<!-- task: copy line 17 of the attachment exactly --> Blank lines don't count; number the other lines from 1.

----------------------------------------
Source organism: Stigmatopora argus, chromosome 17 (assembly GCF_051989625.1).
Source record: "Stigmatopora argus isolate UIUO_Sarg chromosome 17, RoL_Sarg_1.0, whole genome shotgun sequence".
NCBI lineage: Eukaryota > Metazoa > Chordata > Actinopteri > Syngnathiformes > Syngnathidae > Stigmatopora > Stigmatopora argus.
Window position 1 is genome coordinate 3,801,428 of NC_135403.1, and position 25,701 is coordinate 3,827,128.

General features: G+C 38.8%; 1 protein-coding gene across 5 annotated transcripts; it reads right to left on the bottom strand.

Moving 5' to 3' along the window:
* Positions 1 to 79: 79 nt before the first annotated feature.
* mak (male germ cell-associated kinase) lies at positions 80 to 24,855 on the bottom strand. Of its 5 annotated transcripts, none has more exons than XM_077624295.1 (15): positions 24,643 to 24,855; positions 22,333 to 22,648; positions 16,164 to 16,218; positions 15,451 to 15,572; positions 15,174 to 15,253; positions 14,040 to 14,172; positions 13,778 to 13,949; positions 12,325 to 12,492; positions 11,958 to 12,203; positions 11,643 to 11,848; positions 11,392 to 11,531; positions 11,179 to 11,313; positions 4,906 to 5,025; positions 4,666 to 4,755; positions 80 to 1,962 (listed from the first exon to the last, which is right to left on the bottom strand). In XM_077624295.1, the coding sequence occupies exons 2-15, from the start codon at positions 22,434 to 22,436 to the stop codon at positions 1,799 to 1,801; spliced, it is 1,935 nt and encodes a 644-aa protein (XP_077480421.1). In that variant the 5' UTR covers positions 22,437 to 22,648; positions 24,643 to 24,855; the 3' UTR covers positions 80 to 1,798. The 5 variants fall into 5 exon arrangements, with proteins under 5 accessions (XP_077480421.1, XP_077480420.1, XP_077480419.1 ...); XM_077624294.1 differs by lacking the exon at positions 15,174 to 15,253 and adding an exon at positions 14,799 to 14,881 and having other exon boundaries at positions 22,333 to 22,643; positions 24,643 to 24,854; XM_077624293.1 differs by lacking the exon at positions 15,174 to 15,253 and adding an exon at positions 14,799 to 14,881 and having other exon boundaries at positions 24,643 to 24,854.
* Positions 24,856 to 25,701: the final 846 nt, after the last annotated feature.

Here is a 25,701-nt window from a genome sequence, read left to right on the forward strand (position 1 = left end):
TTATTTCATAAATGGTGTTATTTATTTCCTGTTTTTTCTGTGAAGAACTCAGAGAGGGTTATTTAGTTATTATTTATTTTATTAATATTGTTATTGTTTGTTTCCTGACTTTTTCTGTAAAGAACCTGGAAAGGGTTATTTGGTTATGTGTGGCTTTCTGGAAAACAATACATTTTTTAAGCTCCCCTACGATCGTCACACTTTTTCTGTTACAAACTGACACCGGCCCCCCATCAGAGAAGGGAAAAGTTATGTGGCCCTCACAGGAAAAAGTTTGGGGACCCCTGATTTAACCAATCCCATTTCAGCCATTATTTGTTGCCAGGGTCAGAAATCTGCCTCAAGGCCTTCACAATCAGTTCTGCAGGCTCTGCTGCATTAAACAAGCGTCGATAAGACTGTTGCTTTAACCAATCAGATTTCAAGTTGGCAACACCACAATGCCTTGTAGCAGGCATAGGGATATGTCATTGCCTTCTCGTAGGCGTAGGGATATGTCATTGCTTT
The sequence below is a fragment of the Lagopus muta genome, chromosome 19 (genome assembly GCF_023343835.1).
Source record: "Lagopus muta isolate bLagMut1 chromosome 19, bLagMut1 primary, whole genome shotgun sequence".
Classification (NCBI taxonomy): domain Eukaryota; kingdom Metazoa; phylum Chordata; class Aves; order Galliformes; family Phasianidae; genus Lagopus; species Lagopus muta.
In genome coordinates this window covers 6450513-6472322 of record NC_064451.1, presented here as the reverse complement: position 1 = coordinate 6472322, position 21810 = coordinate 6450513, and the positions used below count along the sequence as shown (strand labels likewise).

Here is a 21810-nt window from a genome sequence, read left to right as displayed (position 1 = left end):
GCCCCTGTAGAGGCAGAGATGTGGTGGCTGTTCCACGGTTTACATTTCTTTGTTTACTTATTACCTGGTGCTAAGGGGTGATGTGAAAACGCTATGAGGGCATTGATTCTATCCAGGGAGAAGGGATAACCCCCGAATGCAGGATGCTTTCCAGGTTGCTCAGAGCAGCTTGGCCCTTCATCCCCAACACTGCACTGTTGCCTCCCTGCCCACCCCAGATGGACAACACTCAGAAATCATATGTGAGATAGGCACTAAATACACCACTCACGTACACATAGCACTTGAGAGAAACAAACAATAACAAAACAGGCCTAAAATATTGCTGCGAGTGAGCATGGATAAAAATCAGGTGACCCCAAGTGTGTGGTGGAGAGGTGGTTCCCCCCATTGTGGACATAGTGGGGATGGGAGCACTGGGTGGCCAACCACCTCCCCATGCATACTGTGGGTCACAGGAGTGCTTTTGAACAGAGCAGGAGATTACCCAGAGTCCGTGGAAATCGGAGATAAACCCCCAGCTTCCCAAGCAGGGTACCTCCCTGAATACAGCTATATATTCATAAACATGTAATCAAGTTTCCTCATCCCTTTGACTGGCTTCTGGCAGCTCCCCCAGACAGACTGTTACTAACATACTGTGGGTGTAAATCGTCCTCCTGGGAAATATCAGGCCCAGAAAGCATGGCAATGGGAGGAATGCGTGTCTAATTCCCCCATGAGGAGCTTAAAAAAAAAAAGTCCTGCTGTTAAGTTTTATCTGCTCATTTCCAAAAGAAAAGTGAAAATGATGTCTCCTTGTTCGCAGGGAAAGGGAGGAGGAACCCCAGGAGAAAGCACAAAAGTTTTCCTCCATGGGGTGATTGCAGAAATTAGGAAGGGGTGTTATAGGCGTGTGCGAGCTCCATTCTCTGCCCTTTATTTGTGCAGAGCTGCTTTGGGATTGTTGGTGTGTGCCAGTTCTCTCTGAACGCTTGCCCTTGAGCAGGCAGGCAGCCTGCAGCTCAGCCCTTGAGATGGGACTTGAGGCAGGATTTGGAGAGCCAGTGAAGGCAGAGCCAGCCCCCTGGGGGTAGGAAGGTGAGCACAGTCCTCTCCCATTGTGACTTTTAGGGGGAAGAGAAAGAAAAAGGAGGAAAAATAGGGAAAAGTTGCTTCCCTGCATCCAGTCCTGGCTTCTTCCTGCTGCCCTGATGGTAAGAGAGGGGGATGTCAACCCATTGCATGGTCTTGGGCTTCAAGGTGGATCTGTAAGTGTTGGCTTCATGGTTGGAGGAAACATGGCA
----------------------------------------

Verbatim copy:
GCCCCTGTAGAGGCAGAGATGTGGTGGCTGTTCCACGGTTTACATTTCTTTGTTTACTTATTACCTGGTGCTAAGGGGTGATGTGAAAACGCTATGAGGGCATTGATTCTATCCAGGGAGAAGGGATAACCCCCGAATGCAGGATGCTTTCCAGGTTGCTCAGAGCAGCTTGGCCCTTCATCCCCAACACTGCACTGTTGCCTCCCTGCCCACCCCAGATGGACAACACTCAGAAATCATATGTGAGATAGGCACTAAATACACCACTCACGTACACATAGCACTTGAGAGAAACAAACAATAACAAAACAGGCCTAAAATATTGCTGCGAGTGAGCATGGATAAAAATCAGGTGACCCCAAGTGTGTGGTGGAGAGGTGGTTCCCCCCATTGTGGACATAGTGGGGATGGGAGCACTGGGTGGCCAACCACCTCCCCATGCATACTGTGGGTCACAGGAGTGCTTTTGAACAGAGCAGGAGATTACCCAGAGTCCGTGGAAATCGGAGATAAACCCCCAGCTTCCCAAGCAGGGTACCTCCCTGAATACAGCTATATATTCATAAACATGTAATCAAGTTTCCTCATCCCTTTGACTGGCTTCTGGCAGCTCCCCCAGACAGACTGTTACTAACATACTGTGGGTGTAAATCGTCCTCCTGGGAAATATCAGGCCCAGAAAGCATGGCAATGGGAGGAATGCGTGTCTAATTCCCCCATGAGGAGCTTAAAAAAAAAAAGTCCTGCTGTTAAGTTTTATCTGCTCATTTCCAAAAGAAAAGTGAAAATGATGTCTCCTTGTTCGCAGGGAAAGGGAGGAGGAACCCCAGGAGAAAGCACAAAAGTTTTCCTCCATGGGGTGATTGCAGAAATTAGGAAGGGGTGTTATAGGCGTGTGCGAGCTCCATTCTCTGCCCTTTATTTGTGCAGAGCTGCTTTGGGATTGTTGGTGTGTGCCAGTTCTCTCTGAACGCTTGCCCTTGAGCAGGCAGGCAGCCTGCAGCTCAGCCCTTGAGATGGGACTTGAGGCAGGATTTGGAGAGCCAGTGAAGGCAGAGCCAGCCCCCTGGGGGTAGGAAGGTGAGCACAGTCCTCTCCCATTGTGACTTTTAGGGGGAAGAGAAAGAAAAAGGAGGAAAAATAGGGAAAAGTTGCTTCCCTGCATCCAGTCCTGGCTTCTTCCTGCTGCCCTGATGGTAAGAGAGGGGGATGTCAACCCATTGCATGGTCTTGGGCTTCAAGGTGGATCTGTAAGTGTTGGCTTCATGGTTGGAGGAAACATGGCA